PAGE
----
June 24, 2020
Garrulous and inappropriate, Renée Zellweger’s heroine drove home the farce of impossible, gendered standards. I couldn’t have had a better guide for my teen years
- Read all the other My favourite film choices
Bridget Jones loomed large over my early adolescence, by which I mean that a seven-foot-tall poster of Renée Zellweger in character hung behind my best friend’s bed. Bridget watched over us as we slept back-to-back at sleepovers, analysed whether it was worth spending 10p of precious phone credit replying to an SMS from a boy off the bus and built a brains trust of everything we knew about sex. Plenty has been written about how Helen Fielding’s creation is antifeminist and perpetuates outdated ideas about body image and marriage as the ultimate goal for a woman. But in many ways Bridget was a sound guide through those formative years.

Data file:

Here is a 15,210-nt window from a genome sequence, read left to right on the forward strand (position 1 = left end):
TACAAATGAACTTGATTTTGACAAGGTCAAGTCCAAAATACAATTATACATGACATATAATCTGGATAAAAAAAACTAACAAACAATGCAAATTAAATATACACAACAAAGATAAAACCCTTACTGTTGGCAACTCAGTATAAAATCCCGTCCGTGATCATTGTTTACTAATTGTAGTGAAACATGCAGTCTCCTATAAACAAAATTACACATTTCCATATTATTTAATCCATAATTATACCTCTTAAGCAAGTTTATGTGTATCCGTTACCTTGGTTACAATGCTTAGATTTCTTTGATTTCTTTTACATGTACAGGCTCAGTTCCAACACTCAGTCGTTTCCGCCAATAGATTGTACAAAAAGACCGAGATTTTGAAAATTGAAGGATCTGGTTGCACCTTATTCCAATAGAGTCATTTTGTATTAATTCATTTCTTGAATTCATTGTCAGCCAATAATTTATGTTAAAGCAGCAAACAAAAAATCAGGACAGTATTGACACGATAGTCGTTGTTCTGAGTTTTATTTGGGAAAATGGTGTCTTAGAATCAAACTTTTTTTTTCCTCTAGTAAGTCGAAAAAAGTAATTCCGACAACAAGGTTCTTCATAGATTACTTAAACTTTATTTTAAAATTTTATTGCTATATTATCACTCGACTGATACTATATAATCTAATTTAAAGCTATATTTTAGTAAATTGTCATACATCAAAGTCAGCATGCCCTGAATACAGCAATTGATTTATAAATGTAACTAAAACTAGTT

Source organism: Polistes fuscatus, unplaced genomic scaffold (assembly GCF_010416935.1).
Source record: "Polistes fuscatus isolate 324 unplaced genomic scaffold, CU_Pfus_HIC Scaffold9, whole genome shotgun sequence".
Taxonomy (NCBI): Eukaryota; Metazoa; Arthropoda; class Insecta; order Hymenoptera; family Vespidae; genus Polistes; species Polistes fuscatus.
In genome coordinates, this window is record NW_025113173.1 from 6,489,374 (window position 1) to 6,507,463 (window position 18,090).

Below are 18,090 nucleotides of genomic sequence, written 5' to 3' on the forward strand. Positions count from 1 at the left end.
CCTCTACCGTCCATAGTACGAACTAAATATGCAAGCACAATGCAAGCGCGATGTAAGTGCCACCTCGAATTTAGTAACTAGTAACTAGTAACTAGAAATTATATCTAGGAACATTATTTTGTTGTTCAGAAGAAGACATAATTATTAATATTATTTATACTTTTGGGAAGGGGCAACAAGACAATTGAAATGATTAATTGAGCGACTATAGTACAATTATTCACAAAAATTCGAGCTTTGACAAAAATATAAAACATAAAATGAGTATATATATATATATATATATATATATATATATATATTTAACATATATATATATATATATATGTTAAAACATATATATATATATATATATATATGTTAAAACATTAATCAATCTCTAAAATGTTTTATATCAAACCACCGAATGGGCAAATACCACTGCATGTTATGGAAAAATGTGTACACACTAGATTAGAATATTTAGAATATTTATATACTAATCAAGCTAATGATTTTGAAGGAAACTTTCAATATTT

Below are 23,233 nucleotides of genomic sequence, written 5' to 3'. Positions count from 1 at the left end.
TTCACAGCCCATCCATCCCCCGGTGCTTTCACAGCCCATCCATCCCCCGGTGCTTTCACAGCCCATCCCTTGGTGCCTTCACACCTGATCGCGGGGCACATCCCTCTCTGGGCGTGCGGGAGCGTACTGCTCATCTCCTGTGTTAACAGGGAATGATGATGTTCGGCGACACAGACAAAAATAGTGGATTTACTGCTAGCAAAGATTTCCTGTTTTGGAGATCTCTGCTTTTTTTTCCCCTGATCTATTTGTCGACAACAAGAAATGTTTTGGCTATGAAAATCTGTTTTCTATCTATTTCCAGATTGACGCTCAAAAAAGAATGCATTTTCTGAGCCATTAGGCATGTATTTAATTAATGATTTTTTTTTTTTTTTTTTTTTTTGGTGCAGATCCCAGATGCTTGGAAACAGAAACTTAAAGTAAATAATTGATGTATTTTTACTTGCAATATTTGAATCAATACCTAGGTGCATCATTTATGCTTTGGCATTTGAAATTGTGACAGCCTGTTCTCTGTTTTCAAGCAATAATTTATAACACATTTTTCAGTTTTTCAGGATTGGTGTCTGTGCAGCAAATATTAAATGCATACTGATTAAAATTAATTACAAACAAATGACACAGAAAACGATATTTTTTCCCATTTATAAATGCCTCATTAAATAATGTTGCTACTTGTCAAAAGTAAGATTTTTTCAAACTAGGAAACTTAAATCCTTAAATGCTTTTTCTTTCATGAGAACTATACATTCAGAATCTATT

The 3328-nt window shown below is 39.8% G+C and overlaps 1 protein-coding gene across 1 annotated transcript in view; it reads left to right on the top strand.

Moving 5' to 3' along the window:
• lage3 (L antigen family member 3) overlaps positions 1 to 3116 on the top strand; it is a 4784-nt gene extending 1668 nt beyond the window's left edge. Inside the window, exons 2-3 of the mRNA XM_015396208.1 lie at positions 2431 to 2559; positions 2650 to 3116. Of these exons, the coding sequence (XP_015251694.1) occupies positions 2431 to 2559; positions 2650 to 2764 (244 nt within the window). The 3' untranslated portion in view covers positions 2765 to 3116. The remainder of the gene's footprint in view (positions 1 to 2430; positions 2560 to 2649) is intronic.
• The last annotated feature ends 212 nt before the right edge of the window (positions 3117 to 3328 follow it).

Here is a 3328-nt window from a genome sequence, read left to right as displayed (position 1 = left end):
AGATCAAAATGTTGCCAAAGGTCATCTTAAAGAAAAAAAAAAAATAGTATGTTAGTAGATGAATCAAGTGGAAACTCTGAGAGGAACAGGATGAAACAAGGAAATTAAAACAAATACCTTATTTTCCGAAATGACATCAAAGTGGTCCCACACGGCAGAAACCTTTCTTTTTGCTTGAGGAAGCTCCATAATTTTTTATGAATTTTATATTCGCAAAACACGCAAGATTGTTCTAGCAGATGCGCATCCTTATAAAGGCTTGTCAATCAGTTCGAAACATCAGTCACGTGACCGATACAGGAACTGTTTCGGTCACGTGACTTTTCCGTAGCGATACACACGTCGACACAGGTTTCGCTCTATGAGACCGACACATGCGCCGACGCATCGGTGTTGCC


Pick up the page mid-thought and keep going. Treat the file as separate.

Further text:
Aged 12 I had already read the book, assuming it – probably not incorrectly – to be a kind of adult version of Adrian Mole. (I felt let down by The Cappuccino Years: Mole cooking offal in some restaurant was much less interesting than measuring his willy with a ruler.) It was rude and funny – I loved it. When the film was announced, I knew some people were annoyed that an American actor had been cast as Bridget but I had no idea who Zellweger was either way so I didn’t care. Plus my beloved Geri Halliwell was on the soundtrack: what could anyone have to complain about? The trailer quickly became a communal classroom obsession, the line “wanton sex goddess with a very bad man between her thighs – mum, hi!” quickly deposing childish Simpsons catchphrases, because pre-teen girls are ardent perverts.